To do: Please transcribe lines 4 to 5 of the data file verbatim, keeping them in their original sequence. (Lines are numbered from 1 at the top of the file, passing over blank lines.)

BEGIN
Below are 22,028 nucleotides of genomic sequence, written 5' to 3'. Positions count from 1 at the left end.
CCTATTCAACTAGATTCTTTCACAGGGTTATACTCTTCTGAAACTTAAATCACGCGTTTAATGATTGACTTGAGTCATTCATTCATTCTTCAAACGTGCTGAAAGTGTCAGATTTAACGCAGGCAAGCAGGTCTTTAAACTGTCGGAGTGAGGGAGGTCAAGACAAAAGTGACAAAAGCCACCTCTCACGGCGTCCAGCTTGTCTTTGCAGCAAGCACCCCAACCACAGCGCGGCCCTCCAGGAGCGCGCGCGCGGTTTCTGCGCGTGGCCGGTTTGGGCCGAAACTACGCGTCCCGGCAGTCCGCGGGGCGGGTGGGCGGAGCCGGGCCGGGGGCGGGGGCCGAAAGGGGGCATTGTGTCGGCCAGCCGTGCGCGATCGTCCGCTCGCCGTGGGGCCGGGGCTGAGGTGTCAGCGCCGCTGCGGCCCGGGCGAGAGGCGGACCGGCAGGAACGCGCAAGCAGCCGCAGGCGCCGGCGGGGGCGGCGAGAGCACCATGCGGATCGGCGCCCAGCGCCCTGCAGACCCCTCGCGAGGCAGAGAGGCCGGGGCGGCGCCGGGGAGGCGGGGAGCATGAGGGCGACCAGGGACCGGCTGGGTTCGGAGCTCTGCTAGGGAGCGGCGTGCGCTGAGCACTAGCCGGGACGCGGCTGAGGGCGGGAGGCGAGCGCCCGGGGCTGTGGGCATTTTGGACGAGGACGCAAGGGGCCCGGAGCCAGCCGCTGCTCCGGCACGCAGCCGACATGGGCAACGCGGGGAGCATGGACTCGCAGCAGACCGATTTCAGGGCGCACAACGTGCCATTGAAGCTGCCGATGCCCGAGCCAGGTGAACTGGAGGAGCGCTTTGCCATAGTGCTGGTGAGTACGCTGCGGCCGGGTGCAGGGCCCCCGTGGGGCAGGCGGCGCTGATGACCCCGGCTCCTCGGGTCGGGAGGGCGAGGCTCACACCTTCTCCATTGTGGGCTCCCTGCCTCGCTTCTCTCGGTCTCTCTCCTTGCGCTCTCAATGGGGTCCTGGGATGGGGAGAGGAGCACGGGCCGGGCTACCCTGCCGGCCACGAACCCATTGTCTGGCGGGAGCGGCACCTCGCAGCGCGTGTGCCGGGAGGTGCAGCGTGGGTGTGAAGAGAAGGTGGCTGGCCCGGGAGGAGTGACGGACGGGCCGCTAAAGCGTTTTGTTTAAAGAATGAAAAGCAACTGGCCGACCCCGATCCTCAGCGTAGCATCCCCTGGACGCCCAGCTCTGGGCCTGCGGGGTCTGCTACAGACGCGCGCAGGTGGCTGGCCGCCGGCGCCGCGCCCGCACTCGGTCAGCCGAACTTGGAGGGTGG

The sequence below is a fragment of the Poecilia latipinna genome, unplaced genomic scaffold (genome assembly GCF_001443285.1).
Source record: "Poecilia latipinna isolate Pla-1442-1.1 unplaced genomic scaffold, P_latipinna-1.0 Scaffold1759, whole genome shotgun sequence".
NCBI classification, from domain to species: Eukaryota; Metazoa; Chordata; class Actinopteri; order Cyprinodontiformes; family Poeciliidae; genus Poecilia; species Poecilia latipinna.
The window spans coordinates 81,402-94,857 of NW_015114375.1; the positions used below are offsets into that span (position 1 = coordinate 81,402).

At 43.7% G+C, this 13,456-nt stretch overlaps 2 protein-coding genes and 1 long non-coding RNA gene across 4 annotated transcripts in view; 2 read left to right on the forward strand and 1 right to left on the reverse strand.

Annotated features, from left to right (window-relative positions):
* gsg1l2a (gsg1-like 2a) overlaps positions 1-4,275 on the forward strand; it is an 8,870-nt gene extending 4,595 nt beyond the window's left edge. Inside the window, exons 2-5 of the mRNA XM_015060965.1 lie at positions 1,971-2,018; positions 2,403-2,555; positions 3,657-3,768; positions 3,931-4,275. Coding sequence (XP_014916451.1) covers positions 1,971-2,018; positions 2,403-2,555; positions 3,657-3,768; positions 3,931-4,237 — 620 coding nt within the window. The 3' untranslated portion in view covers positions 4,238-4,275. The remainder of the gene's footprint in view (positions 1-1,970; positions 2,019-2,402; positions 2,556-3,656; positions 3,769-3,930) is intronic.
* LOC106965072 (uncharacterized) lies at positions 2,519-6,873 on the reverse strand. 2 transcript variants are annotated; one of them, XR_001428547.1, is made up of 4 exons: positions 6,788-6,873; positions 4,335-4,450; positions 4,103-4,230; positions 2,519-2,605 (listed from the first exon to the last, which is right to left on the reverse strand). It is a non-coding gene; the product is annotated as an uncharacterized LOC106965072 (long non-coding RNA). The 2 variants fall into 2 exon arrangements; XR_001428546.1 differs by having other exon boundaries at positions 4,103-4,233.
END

Source record: "Poecilia latipinna isolate Pla-1442-1.1 unplaced genomic scaffold, P_latipinna-1.0 Scaffold1759, whole genome shotgun sequence".
NCBI classification, from domain to species: Eukaryota; Metazoa; Chordata; class Actinopteri; order Cyprinodontiformes; family Poeciliidae; genus Poecilia; species Poecilia latipinna.